Species of Cyathus whose fruiting bodies are pale yellow or pale brown and have a distinctly plicate inner peridium include C. annulatus, C. berkeleyanus, C. bulleri, C. cornucopioides, C. crispus, C. durus, C. guandishanensis, C. helenae, C. pallidus, C. setosus, C. tianshanensis, and C. yunnanensis. Only C. bulleri, C. guandishanensis, and C. yunnanensis, however, possess subglobose or globose spores. After comparison of their spore size, C. subglobisporus is distinct in possessing larger spores (av. = 15.8 ± 2.8 × 14.1 ± 2.1, Qm = 1.12 ± 0.19) than those of C. bulleri (av. = 7.3 ± 1.7 × 6.8 ± 1.8 μm, Qm = 1.08 ± 0.15, from isotype) and C. guandishanensis (av. = 11.6 ± 2.15 × 8.6 ± 1.4 μm, Qm = 1.37 ± 0.46, from holotype), and smaller spores than those of C. yunnanensis (av. = 22.38 ± 3.6 × 18 ± 3, Qm = 1.25 ± 0.42, from holotype). Of the latter three species sequence data was obtained successfully only from C. guandishanensis. The LSU tree (Fig. 2) clearly indicates that C. guandishanensis belongs to the Ollum group and is distantly related to C. subglobisporus.
The spores of Cyathus olivaceobrunneus (named after its olive-brown peridium) are similar to those of C. subglobisporus in shape and size, and the former species has been suspected to be a synonym of C. poeppigii (Brodie 1975). Examination of the type specimen of C. olivaceobrunneus showed the colour of its fruiting bodies to be much darker and to have longer spores (av. = 17.88 ± 8.75 × 13.2 ± 2, Qm = 1.36 ± 0.34, from holotype) than those of C. subglobisporus. We were unable to generate quality sequence data from available material of C. olivaceobrunneus for comparison with C. subglobisporus.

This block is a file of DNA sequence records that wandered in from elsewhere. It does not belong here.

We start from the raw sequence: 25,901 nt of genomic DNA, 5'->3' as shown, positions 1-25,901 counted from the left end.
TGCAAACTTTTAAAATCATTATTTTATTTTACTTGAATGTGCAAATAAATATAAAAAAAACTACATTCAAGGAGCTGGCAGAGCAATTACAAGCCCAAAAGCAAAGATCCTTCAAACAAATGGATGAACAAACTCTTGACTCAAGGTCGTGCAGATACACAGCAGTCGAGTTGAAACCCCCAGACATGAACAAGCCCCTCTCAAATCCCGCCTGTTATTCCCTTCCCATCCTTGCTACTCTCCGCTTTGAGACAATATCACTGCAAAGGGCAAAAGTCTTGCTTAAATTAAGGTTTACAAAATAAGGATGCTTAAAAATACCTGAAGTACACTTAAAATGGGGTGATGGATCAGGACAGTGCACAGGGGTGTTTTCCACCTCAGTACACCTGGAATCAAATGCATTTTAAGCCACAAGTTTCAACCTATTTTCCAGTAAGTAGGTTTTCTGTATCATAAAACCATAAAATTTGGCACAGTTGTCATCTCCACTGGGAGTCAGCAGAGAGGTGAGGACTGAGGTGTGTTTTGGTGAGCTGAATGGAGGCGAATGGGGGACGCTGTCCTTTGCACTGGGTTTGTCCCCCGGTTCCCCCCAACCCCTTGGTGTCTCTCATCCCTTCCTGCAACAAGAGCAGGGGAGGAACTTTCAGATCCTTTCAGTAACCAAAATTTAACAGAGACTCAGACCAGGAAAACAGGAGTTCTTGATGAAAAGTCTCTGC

The genus Cyathus was originally subdivided into seven groups based on morphological characters (Brodie 1975, 1984). Brodie’s classification system is not supported by phylogenetic analysis of molecular data, and the recognition of only three infrageneric groups (Ollum, Pallidum, and Striatum) was established based on morphological and molecular data (Zhao et al. 2007). In this study, the combined ITS and LSU phylogenies indicate that C. subglobisporus belongs to the Striatum group.
Dr E.C. Vellinga (University of California at Berkeley, CA) and R. Jeewon (University of Hong Kong) are thanked for their comments on the script. Mrs H. Kong and H. Leung (University of Hong Kong) are thanked for laboratory assistance and two anonymous reviewers for their critical comments. EASIANET is thanked for providing a PhD scholarship to Rui-Lin Zhao. We thank the National Science Foundation (USA) for providing partial funding to R.-L. Zhao from a research PEET-grant to D.E. Desjardin (DEB-0118776).